I have brought mum to york to try a ease her anxiety regarding her ailments which she was ringing the doctor at all hours day and night which are constipation and feeling sick . Her gp has been great and has called in to her supported living accommodation to speak to her and the warden and explained that she needs to keep active and continue to be independent but I have noticed since she came on Friday night that she sits and just looks down twiddling her thumbs , I believe that she is depressed she is already on anti depressants, we have spoke about her just sitting and stewing and she agrees that she needs to do more .
    She has just woke me up asking for me to ring an ambulance as she is constipated and her legs are numb , we've had a chat and she settled back to bed . I'm at a loss at what to do as I know that if she doesn't get her own way she'll demand to go back to Manchester.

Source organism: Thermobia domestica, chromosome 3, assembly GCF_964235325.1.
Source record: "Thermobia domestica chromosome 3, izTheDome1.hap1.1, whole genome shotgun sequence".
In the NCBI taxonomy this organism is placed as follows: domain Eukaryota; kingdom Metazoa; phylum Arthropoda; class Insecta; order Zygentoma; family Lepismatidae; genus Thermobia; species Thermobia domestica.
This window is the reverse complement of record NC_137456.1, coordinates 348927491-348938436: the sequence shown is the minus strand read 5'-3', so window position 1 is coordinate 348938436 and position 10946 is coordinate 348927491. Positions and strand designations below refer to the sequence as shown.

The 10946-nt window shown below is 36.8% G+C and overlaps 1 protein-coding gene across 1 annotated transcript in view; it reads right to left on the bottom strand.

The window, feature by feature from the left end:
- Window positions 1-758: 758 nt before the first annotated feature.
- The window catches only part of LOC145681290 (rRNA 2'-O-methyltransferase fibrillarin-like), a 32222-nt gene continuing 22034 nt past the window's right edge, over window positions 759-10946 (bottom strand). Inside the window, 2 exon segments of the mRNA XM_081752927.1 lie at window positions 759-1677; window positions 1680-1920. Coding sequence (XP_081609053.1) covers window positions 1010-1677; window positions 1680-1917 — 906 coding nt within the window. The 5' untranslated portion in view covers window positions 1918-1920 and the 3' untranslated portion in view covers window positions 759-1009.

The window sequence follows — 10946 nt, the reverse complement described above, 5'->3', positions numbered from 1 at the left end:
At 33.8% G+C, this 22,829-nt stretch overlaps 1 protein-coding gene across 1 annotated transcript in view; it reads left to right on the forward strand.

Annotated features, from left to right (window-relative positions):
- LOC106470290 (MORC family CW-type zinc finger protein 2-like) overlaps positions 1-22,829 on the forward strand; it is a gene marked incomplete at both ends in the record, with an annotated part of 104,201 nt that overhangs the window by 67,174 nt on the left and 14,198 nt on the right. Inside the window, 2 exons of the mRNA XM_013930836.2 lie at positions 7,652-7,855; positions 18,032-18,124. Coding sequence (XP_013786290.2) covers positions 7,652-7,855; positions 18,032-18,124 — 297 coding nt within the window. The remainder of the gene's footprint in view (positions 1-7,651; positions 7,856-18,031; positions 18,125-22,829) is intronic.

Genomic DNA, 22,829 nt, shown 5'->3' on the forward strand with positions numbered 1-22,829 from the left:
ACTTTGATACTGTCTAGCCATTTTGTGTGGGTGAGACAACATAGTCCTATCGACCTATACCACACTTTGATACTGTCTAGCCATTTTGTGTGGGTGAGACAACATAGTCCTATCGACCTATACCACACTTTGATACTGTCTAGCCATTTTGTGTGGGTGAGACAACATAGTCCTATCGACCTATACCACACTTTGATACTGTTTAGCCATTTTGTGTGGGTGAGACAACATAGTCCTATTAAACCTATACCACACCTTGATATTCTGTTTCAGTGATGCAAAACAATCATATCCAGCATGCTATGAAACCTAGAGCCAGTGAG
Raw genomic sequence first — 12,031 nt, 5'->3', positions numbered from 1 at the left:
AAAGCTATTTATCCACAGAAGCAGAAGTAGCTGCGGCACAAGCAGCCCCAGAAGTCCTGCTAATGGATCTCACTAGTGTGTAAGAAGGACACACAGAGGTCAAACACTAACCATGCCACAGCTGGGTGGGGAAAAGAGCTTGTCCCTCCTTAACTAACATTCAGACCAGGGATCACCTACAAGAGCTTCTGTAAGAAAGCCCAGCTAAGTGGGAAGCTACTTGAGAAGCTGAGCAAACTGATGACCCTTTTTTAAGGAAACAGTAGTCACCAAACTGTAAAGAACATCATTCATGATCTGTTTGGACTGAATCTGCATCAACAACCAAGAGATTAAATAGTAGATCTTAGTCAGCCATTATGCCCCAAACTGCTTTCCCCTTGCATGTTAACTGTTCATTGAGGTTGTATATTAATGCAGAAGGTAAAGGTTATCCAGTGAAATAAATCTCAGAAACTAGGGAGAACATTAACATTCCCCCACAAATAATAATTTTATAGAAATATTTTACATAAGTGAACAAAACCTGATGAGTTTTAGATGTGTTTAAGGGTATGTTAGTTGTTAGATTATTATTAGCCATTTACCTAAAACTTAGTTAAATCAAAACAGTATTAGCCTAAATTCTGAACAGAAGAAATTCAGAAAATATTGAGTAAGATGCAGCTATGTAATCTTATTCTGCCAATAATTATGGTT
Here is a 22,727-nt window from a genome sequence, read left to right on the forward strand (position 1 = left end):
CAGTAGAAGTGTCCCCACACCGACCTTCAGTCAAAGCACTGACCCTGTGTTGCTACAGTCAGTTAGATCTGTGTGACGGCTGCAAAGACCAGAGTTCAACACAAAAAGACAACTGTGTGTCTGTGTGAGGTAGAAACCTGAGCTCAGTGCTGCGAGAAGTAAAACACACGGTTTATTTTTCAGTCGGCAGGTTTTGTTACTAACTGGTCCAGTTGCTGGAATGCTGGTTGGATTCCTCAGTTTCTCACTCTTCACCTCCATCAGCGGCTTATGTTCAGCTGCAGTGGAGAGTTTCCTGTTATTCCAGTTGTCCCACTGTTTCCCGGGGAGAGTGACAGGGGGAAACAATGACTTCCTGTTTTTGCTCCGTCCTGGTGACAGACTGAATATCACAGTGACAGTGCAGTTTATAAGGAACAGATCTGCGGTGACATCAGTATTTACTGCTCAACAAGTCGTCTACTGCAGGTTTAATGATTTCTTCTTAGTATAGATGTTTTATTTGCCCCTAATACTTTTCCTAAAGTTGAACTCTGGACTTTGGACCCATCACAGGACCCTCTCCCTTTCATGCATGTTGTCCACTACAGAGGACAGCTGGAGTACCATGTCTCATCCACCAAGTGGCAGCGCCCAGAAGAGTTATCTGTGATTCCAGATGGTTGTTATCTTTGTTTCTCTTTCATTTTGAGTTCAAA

Mum is very aware as it's only mild at the moment but she's fixated with what's wrong with her, my husband and I have talked with mum that she 88 and that the level of her independence is excellent for her age and this dementia is age related and to keep active and do word search etc to help to exercise her brain.
    Has anyone got any experience of this or a similar situation please and suggest what to do , my instinct is to move her closer to us but my sister says that moving here may make her deteriate quicker
    Regards Maggi
     
  15. maggimoon

    maggimoon Registered User

    Oct 25, 2015
    4
    york
    Mums just been diagnosed

    Hi everyone,
    Not sure if I'm doing this right, but here goes.